How excess water affects your plant growth

Water as we all know is essential for life to all living organisms. This water all living things need for survival in every way possible and no living thing can live without this precious liquid in their bodies for effective daily activities. Knowing how excess water affects plant growth gives you the farmer more ideas as to how you should provide adequate water to plants.

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Water acts as a solvent for a wide variety of substances which makes it suitable for housing a vast range of reactions. It participates as a reagent in many chemical processes in the cell notably, photosynthesis. Water makes plants and plant parts turgid. It aids the translocation of photosynthesis from sites to sink. Water  aids the uptake of mineral nutrients from the soil or media. It cools the plants by taking away latent heat through transpiration.

Excess rainfall on plant growth

  1. Direct damage to shoots (breakage of branches)
  2. Destruction of flowers
  • High incidence of pest and diseases
  1. It interferes with activities of pollinators
  2. Leads to leaching of nutrients
  3. Waterlogged conditions/flooding which can lead to death of roots since it reduces soil aeration and can also produce toxic compounds.

The severity of flood damage depends on; susceptibility of the plant species, the variety, the water table, the air temperature, soil texture, presence and type of microorganisms in the soil.

How to maintain soil moisture

  1. Improve structure/texture of the soil. It can be done by tillage and application of soil amendments (organic manure)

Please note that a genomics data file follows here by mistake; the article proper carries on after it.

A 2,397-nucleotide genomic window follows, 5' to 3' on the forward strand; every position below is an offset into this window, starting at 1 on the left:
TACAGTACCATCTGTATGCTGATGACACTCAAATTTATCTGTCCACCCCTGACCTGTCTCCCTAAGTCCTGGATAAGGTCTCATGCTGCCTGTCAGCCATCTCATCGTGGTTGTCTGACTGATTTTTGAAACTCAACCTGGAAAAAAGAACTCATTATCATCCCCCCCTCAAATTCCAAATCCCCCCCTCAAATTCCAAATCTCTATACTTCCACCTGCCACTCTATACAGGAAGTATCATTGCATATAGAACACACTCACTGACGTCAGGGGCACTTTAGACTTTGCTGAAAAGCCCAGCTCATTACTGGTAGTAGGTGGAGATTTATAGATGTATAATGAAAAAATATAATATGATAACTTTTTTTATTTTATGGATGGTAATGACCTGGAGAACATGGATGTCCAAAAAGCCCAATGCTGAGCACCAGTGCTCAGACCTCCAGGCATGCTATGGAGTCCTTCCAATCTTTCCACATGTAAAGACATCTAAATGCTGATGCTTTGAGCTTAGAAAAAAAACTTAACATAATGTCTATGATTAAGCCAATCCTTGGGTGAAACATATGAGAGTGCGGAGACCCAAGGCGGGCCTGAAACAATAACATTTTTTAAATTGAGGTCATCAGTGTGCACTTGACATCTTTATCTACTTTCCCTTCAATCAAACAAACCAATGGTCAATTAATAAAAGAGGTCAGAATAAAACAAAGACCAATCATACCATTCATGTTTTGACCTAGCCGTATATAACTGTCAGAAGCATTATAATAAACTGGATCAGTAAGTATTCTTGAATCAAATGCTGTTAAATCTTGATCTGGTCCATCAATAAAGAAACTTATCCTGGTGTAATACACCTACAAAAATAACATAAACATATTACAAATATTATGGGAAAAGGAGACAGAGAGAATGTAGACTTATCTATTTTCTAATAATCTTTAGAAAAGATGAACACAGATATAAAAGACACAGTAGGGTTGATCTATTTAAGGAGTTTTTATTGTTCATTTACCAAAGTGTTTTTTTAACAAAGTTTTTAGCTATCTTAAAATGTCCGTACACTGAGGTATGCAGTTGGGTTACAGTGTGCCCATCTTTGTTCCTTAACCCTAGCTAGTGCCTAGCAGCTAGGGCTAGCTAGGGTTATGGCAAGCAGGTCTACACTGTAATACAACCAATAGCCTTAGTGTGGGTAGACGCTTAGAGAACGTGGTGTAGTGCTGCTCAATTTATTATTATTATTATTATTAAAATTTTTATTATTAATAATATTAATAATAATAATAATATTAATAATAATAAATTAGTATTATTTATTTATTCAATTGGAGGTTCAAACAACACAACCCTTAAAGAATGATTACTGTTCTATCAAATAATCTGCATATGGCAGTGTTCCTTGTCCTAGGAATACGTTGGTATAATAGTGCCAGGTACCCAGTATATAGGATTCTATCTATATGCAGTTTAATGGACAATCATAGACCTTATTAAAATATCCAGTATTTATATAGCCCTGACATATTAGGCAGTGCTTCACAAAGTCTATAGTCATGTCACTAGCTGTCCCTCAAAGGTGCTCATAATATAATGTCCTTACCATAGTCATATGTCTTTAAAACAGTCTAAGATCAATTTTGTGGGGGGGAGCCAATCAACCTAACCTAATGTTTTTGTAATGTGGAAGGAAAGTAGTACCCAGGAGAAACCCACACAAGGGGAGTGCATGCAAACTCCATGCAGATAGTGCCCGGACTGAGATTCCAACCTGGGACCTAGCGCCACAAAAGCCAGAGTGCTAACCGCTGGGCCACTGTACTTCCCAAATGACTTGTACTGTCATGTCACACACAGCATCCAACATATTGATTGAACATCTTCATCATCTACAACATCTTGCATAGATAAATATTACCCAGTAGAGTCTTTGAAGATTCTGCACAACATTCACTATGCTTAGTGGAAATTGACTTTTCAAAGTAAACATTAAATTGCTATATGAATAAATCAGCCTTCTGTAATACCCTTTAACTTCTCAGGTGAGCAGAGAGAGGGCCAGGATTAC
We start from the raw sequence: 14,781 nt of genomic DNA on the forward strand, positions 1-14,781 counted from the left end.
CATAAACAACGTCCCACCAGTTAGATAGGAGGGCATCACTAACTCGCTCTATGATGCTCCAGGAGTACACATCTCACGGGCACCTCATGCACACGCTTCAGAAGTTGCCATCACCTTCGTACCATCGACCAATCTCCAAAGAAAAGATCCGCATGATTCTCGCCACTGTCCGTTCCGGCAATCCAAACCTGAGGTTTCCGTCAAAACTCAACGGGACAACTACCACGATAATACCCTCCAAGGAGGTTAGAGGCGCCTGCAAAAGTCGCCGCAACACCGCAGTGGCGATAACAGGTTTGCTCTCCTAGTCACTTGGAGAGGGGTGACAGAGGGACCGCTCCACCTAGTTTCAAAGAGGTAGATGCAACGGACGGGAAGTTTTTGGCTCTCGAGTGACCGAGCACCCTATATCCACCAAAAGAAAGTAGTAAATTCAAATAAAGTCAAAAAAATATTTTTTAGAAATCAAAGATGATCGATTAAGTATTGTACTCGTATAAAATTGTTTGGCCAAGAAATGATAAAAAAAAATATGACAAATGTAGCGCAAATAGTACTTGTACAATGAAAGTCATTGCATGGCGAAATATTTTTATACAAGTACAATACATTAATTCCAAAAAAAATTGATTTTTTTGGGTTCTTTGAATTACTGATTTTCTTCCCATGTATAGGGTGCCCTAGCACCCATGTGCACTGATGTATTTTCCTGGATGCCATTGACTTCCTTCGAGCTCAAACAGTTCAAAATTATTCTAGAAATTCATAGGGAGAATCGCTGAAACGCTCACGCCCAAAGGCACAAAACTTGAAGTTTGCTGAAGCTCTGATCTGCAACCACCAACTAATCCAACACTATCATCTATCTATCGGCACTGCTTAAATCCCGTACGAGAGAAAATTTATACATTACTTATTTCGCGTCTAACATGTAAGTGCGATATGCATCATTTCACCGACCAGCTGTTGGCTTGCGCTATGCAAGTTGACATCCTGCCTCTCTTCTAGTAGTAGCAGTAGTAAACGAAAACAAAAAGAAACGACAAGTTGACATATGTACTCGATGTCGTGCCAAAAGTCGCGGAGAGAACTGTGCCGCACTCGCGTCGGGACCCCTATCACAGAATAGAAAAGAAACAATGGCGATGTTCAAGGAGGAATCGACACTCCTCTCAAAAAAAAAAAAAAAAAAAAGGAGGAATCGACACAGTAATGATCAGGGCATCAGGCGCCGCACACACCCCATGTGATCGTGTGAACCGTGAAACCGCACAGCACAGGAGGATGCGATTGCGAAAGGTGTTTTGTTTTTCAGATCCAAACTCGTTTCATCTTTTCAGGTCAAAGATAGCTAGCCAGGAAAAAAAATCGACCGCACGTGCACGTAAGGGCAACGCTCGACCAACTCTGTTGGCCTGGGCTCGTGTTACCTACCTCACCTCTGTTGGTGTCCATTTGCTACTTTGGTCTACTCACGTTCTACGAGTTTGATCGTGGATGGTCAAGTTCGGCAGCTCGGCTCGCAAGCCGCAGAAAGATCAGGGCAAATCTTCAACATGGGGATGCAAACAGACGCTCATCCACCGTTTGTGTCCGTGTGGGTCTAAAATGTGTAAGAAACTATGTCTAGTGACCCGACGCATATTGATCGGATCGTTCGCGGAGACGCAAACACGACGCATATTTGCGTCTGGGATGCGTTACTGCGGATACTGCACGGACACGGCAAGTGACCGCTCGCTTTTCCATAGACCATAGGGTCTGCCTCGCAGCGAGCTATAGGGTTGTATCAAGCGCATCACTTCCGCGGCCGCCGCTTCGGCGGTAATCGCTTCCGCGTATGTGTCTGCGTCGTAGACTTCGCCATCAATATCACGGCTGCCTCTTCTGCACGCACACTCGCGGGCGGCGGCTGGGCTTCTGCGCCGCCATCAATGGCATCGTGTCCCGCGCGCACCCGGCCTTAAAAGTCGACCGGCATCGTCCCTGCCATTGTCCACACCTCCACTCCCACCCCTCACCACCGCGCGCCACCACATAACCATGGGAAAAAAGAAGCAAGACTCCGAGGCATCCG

2. Reduce evaporation of water by mulching and watering late evening
  3. Cultivate economic water users such as Allium (onion and shallot), asparagus and some solanaceous plants
  4. Use of shade nets which reduces evaporation of moisture but can also reduce photosynthesis. It is therefore applicable on small farms.

How to manage excess water for plant growth

  1. Use of protected cultivation e.g. use of shade nets and plastic or glass houses
  2. Manipulate soil texture/structure e.g. tillage
  3. Provide drainage canals or farrows
  4. Cultivate water loving plants e.g. cocoyam

Drought and drought management

Until plants develop well established root system before dry season sets in, they cannot survive unless they are irrigated or are drought tolerant. Short term drought during flowering of determinate plants can significantly reduce yield. Short term drought may not affect indeterminate plants because; they flower within a longer period of time. Roots of determinate plants absorb water from the lower soil depth.

How plants tolerate drought

Some plants avoid drought while others tolerate it. Plants that avoid drought actually do avoid the drying of their tissues by maintaining their uptake and or by reducing water loss. These plants are able to produce more roots than shoots. They also have the ability to move their leaves so that only very small leaf area is exposed to radiation. Some also develop hairs on the leaves to insulate the leaf surface or may become waxy (cutin). These characteristics reduce light absorption and therefore water loss. E.g. cowpea and yard long bean. The drought tolerant plants survive drought by functioning normal even with low amount of water in their tissues. Their cells do not collapse even with low amount of water.s

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